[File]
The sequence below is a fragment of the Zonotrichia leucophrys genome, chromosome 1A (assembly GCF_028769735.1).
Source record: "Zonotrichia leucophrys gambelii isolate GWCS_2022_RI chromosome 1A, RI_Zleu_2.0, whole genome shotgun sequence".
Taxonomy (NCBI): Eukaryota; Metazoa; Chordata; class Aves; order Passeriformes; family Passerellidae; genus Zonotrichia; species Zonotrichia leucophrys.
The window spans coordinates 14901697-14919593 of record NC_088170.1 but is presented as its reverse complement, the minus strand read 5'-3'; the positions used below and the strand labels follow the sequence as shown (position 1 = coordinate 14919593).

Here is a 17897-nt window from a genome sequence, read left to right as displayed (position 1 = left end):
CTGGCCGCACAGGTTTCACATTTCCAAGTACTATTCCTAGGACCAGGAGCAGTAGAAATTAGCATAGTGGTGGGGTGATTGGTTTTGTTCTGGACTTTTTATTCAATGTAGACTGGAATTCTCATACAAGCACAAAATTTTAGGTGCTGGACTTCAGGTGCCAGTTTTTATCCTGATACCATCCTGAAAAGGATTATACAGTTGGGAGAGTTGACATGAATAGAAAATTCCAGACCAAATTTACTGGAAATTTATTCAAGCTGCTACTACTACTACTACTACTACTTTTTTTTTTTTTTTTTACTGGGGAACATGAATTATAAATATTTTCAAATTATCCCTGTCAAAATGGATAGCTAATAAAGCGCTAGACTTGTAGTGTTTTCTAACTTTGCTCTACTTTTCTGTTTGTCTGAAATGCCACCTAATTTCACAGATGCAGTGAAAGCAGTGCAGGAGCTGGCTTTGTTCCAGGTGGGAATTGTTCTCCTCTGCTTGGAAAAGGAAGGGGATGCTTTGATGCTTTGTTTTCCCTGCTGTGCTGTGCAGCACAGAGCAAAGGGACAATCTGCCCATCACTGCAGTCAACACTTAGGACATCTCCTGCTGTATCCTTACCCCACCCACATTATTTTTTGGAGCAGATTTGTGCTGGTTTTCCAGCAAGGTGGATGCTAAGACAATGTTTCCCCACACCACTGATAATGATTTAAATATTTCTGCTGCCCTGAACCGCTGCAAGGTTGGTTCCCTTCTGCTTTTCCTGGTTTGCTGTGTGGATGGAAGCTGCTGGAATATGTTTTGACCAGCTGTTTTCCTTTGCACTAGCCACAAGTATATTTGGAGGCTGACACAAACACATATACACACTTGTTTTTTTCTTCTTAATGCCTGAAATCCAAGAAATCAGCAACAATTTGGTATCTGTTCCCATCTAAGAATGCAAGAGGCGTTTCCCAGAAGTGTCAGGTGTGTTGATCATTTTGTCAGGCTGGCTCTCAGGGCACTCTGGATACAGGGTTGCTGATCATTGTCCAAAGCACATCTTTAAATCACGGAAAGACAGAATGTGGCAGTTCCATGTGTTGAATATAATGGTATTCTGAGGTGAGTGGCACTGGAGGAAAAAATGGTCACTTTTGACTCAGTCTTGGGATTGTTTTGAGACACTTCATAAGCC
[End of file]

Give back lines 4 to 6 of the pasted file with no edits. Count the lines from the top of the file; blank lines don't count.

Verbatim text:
The window spans coordinates 14901697-14919593 of record NC_088170.1 but is presented as its reverse complement, the minus strand read 5'-3'; the positions used below and the strand labels follow the sequence as shown (position 1 = coordinate 14919593).

Here is a 17897-nt window from a genome sequence, read left to right as displayed (position 1 = left end):
CTGGCCGCACAGGTTTCACATTTCCAAGTACTATTCCTAGGACCAGGAGCAGTAGAAATTAGCATAGTGGTGGGGTGATTGGTTTTGTTCTGGACTTTTTATTCAATGTAGACTGGAATTCTCATACAAGCACAAAATTTTAGGTGCTGGACTTCAGGTGCCAGTTTTTATCCTGATACCATCCTGAAAAGGATTATACAGTTGGGAGAGTTGACATGAATAGAAAATTCCAGACCAAATTTACTGGAAATTTATTCAAGCTGCTACTACTACTACTACTACTACTTTTTTTTTTTTTTTTTACTGGGGAACATGAATTATAAATATTTTCAAATTATCCCTGTCAAAATGGATAGCTAATAAAGCGCTAGACTTGTAGTGTTTTCTAACTTTGCTCTACTTTTCTGTTTGTCTGAAATGCCACCTAATTTCACAGATGCAGTGAAAGCAGTGCAGGAGCTGGCTTTGTTCCAGGTGGGAATTGTTCTCCTCTGCTTGGAAAAGGAAGGGGATGCTTTGATGCTTTGTTTTCCCTGCTGTGCTGTGCAGCACAGAGCAAAGGGACAATCTGCCCATCACTGCAGTCAACACTTAGGACATCTCCTGCTGTATCCTTACCCCACCCACATTATTTTTTGGAGCAGATTTGTGCTGGTTTTCCAGCAAGGTGGATGCTAAGACAATGTTTCCCCACACCACTGATAATGATTTAAATATTTCTGCTGCCCTGAACCGCTGCAAGGTTGGTTCCCTTCTGCTTTTCCTGGTTTGCTGTGTGGATGGAAGCTGCTGGAATATGTTTTGACCAGCTGTTTTCCTTTGCACTAGCCACAAGTATATTTGGAGGCTGACACAAACACATATACACACTTGTTTTTTTCTTCTTAATGCCTGAAATCCAAGAAATCAGCAACAATTTGGTATCTGTTCCCATCTAAGAATGCAAGAGGCGTTTCCCAGAAGTGTCAGGTGTGTTGATCATTTTGTCAGGCTGGCTCTCAGGGCACTCTGGATACAGGGTTGCTGATCATTGTCCAAAGCACATCTTTAAATCACGGAAAGACAGAATGTGGCAGTTCCATGTGTTGAATATAATGGTATTCTGAGGTGAGTGGCACTGGAGGAAAAAATGGTCACTTTTGACTCAGTCTTGGGATTGTTTTGAGACACTTCATAAGCC